Janet Ellis and I met at the Club at Cafe Royal for the latest in the Books That Built Me salon series to talk about the books that inspired her to be a writer. The Butcher’s Hook is often described as her debut – I have done so myself on these pages – but Janet actually wrote her first book at the precocious age of ten yet became rather distracted from her vocation by the allure of a career on television, acting and presenting before the Curtis Brown writing programme lured her back to her path. Ellis has a two book deal with Two Roads, and I’m sure they won’t have to wait quite as long for her next novel – which, as Janet told guests, involves adultery and the 1970’s.
Guests drank Champagne Bollinger and ate Prestat’s fabulously creamy white chocolate (possibly the nicest white chocolate I’ve tasted – the kind the Milky Bar Kid might collapse from joy after tasting) and Janet told us why poetry fired a love of how language sounds on the tongue and on the page, why National Velvet turned her into a voracious reader, how the fifties ‘nature/nurture’ best seller, The Bad Seed, and Patricia Highsmith’s Strangers On a Train, gave her a fascination with the fine line that divides ordinary people from transgressive acts, and why Candia McWilliam’s heartbreaking memoir is a love letter about loss.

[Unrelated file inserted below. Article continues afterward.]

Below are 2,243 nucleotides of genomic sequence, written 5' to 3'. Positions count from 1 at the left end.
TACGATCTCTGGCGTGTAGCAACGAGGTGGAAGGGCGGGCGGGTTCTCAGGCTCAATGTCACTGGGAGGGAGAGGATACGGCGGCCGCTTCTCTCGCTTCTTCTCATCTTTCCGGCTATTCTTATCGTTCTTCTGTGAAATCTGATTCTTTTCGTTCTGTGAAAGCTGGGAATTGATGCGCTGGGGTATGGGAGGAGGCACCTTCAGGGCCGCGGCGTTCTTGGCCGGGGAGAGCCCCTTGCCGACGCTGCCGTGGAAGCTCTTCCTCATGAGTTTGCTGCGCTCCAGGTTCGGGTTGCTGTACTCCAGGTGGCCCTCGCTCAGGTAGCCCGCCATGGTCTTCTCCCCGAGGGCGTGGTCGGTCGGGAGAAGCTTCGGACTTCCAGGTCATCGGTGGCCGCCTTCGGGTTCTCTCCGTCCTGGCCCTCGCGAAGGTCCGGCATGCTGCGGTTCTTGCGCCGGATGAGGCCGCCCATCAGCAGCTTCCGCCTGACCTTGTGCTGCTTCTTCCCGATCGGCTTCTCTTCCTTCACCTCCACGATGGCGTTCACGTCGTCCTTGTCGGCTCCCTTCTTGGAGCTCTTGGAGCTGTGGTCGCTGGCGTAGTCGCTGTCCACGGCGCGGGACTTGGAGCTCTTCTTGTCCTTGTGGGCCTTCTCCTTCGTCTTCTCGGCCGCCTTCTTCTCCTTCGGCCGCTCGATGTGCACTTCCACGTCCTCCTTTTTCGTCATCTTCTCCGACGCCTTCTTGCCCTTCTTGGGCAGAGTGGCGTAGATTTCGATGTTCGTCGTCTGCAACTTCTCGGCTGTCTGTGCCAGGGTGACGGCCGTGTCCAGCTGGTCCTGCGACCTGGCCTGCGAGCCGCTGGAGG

Here are the Books That Built Janet Ellis
The Golden Treasury of Poetry, selected by Louis Untermeyer
National Velvet, Enid Bagnold
The Bad Seed, William March
Strangers on a Train, Patricia Highsmith
Good Behaviour, Molly Keane
What to Look for in Winter, Candia McWilliam
You can listen to Janet talking about her Books That Built Me on the podcast (below on soundcloud, but it’s also available on as a podcast on iTunes here )